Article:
Like all analog Frogman watches, it’s solar-powered, so there’s no need to charge the battery with a cable or wireless pad. In my experience, provided it sees some daylight on a vaguely regular basis, you won’t have to worry about the charge at all. The correct time is set when you sync with the app, but the GWF-A1000 also has Casio’s Multi-Band 6 technology, where it periodically syncs with radio towers around the world and adjusts to the correct local time automatically.
Just as tough as it is poisonous
Is the Frogman tough? Do Poison dart frogs have poison on their skin? It’s a top-spec G-Shock, so that means shock resistance through the Hollow Core Guard structure made from carbon and resin, an anti-corrosion coating on any metal components, 200 meters of water resistance with ISO accreditation for professional dive use, and sapphire crystal over the dial.
The dial has an LED backlight and lume applied to the main hands, the hands in the subdial, the tip of the second hand, and above each hour marker. It makes the watch face legible in the dark, while the bright LED better illuminates the date window and the function subdial.
While the dial is busy, everything has a function, right down to the markings around the edge which show when features like Bluetooth connectivity are enabled. The screw-down crown ensures the watch stays watertight, and when you unscrew it, the watch activates different adjustment features automatically.
Wearing the poison dart frog watch
G-Shock watches are rarely small, and the Frogman is one of the biggest you can get. At its widest point, the GWF-A1000 Frogman is 56mm, plus its 19.7mm thick, so don’t expect it to disappear under your cuff or to naturally suit all wrist sizes. The bright color scheme makes it even more attention-grabbing than a normal Frogman, so it’s not really a watch for the shy and retiring.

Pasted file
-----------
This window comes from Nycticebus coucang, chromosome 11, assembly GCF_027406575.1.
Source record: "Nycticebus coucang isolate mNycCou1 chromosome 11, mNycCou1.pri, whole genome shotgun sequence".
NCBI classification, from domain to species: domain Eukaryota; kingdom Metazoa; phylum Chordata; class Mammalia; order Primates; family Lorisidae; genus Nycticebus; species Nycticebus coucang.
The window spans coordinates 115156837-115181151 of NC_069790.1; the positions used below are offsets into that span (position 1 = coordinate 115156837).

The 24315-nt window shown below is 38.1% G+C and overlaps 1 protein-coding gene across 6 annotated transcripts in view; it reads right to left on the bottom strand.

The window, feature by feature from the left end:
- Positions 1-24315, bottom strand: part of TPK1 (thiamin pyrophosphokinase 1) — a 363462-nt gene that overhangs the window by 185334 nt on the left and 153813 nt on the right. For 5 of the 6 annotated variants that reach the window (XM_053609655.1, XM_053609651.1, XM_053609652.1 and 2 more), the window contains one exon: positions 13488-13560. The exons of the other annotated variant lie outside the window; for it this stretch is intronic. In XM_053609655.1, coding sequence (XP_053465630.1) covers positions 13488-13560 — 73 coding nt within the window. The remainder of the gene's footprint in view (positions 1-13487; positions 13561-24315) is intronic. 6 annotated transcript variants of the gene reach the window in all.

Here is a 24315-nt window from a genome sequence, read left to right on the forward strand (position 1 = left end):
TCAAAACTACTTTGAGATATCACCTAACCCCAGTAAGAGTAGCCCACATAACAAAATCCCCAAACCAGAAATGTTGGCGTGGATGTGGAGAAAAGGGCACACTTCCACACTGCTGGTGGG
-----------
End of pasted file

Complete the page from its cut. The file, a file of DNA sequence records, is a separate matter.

The G-Shock Frogman, Poison dart frog version or not, is thicker than the Apple Watch Ultra; at 110 grams, it’s heavier too. But chances are, if you’re reading this, you already know G-Shock’s dive watch is a bit of a beast. It’s also the reason I love it, and why I own several different versions. It’s not like wearing a Seiko “tuna” dive watch, or a Tag Heuer Aquaracer, which are fairly subtle by comparison. It’s a statement-making piece, especially when the colors are turned up to the max like they are here.
Wearing the strap a little loosely is the way most G-Shocks should be worn, but here that does mean it restricts wrist movement due to the size. Wearing it tightly stops this, but it takes some getting used to. However, I’ll live with it when I smile every time I look down at it, plus the reassurance I’ll never mistake an actual poison dart frog for anything else.
The GWF-A1000APF-1AER Poison Dart Frog Frogman is a limited edition watch, made to celebrate the anniversary of the Frogman range, and it may not hang around forever. It’s expected to launch in the U.S. in the near future, but it’s available in the U.K. and some other countries already. In the U.K. it costs 949 British pounds, which is around $1,140. The standard GWF-A1000 costs $800 in the U.S., so expect to pay a little more than this when it becomes available.